BUY OR SELL-Sell oil for now, start buying for 2013
* Potential to buy in 2013 and roll into backwardation
* Liquidation on Tuesday stretches along the curve
* Brent more vulnerable to Japan effect
By Barbara Lewis
LONDON, March 15 (Reuters) - Japan's deepening nuclear crisis triggered a deep sell-off in oil that weakened contracts far down the price curve, while some participants saw a case for cautious buying particularly in 2013.
Traders had built up record long positions in U.S. futures in the week to March 8 as a wave of unrest across the Middle East stoked concern supply disruption, which has already halted OPEC member Libya's exports, could spread. [ID:nN11188551]
Prices reached a 2-1/2 year high of nearly $120 a barrel for Brent LCOc1 last month.
They have since fallen by nearly $10, or 9 percent, and selling has gathered momentum as fears mount of a nuclear catastrophe in Japan, the world's third largest oil user, following last week's earthquake. [ID:nLDE72D2FT]
At what point is it safe to start buying?
Patrick Armstrong of London-based Armstrong Investment Managers, which oversees $220 million in assets, said he planned already to start buying U.S. crude futures CLc1 for April 2013 and then roll into the backwardation that emerges at that point of the curve. <0#CL:>
On Tuesday, heavy selling wiped several dollars off contracts all the way to the end of next year.
U.S. crude had already been weakened relative to Brent by oversupply in Cushing, Oklahoma.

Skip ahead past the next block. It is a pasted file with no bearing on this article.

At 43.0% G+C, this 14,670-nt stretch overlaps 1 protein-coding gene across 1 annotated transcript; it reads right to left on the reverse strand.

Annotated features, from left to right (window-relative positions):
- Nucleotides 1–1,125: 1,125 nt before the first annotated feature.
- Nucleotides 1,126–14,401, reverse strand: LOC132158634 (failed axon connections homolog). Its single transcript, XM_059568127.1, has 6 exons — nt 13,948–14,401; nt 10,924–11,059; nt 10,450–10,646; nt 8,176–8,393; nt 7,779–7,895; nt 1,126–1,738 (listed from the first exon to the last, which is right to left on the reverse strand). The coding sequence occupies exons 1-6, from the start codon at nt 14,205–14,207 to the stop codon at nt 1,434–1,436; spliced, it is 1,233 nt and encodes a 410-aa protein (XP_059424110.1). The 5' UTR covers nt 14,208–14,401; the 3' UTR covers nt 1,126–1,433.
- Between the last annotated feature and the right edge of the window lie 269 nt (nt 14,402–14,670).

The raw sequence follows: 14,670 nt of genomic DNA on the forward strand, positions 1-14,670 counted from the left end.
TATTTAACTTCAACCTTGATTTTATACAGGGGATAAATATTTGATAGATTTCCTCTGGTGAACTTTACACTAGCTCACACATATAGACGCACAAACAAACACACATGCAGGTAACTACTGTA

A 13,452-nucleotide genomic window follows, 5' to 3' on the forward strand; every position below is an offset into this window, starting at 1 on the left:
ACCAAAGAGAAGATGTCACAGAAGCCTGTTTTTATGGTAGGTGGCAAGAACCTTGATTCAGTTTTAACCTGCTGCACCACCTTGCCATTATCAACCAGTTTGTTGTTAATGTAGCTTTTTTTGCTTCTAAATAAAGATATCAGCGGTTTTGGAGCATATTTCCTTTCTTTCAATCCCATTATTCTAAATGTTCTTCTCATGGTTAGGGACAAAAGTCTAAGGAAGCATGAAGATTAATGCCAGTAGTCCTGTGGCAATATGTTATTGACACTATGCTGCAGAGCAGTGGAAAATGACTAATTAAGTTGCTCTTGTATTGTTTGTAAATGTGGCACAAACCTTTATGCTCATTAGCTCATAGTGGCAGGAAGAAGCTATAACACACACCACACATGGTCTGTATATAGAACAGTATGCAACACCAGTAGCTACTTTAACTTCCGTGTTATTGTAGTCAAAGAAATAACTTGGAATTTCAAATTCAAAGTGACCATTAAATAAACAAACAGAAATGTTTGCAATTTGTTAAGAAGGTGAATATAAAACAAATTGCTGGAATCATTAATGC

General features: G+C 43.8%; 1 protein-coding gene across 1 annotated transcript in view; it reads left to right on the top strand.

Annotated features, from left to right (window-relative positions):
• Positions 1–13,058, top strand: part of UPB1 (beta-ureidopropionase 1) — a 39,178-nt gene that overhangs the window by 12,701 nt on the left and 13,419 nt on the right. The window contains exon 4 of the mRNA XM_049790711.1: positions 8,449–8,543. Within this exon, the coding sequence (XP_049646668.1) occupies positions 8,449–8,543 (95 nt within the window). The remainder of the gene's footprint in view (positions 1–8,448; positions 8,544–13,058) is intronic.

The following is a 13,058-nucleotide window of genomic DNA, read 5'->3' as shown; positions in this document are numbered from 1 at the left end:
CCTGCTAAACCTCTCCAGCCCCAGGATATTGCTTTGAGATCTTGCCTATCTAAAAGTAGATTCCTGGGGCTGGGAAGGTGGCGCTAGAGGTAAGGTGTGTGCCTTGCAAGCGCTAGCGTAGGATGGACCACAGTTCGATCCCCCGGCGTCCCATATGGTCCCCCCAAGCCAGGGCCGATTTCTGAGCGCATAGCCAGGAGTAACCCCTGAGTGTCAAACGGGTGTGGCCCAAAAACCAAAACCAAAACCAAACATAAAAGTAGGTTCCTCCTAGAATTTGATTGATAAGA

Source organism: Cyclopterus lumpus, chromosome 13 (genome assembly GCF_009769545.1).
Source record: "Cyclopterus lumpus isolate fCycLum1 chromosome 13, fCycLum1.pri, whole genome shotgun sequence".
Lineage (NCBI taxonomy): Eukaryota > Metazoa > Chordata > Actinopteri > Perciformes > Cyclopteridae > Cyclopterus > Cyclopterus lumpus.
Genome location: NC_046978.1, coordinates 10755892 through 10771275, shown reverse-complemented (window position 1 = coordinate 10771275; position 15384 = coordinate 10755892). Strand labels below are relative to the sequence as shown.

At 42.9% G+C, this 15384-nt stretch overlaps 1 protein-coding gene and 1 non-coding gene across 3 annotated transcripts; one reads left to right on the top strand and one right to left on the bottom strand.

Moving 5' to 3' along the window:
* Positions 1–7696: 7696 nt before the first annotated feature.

Weakness in the U.S. price, reflected in deep contango -- a market condition in which prompt contracts are cheaper than those for later delivery and is the opposite to backwardation -- should ease following the addition of extra tank capacity at Cushing, the delivery point for the U.S. benchmark futures contract. [ID:nN04237140]
Armstrong further based his view of strengthening U.S. crude on his expectation of further stimulus.
"There also may be a huge stimulus package if Japan starts to have an impact on the global economy," he said.
U.S. financial stimulus last year was one of the triggers for a wave of commodities buying.
Rob Montefusco, a London-based oil trader at Sucden Financial, also saw the case for buying later.
"It's not really going on right now, but it's the right play," he said.
A trader who asked not to be named said he could be a buyer on Brent, but not until the market fell further.
"The market will do $106/$108 and then my assumption will go back to $120, so I'm a buyer at $106," said the Geneva-based futures and options trader.
Another trader who also requested anonymity saw a case for buying contracts for December this year or January and February on Brent, but only cautiously.
"You could get a small position and build from there," he said.
He planned to stay away from U.S. crude for the foreseeable future, although he saw the scope for Brent as the more international benchmark to be more affected by Japan's troubles than U.S. crude.
Major forecasters have begun revising lower their forecasts for demand because of high prices.
The Paris-based International Energy Agency on Tuesday trimmed its forecast for 2011 oil demand growth by 10,000 barrels per day (bpd) to 1.44 million bpd from its estimate last month. [IEA/M]
The biggest recorded earthquake in Japan initally raised expectations demand for oil would shrink in the near term, but rally once reconstruction got under way.
On Tuesday, traders began revising expectations of any early recovery in Japanese demand as the focus switched to nuclear explosions and radiation leaks.
"The situation in Japan is so volatile. Yesterday, we were looking at a few nuclear plants being down. That was bullish for distillates and fuel oil," said Olivier Jakob of Petromatrix.
"Today, we don't know if we're just going to be in a situation where nuclear power plants are down or whether we have a nuclear accident. It's a bit difficult right now to be clear which scenario will develop." (Additional reporting by Dmitry Zhdannikov and Veronica Brown; editing by James Jukwey)
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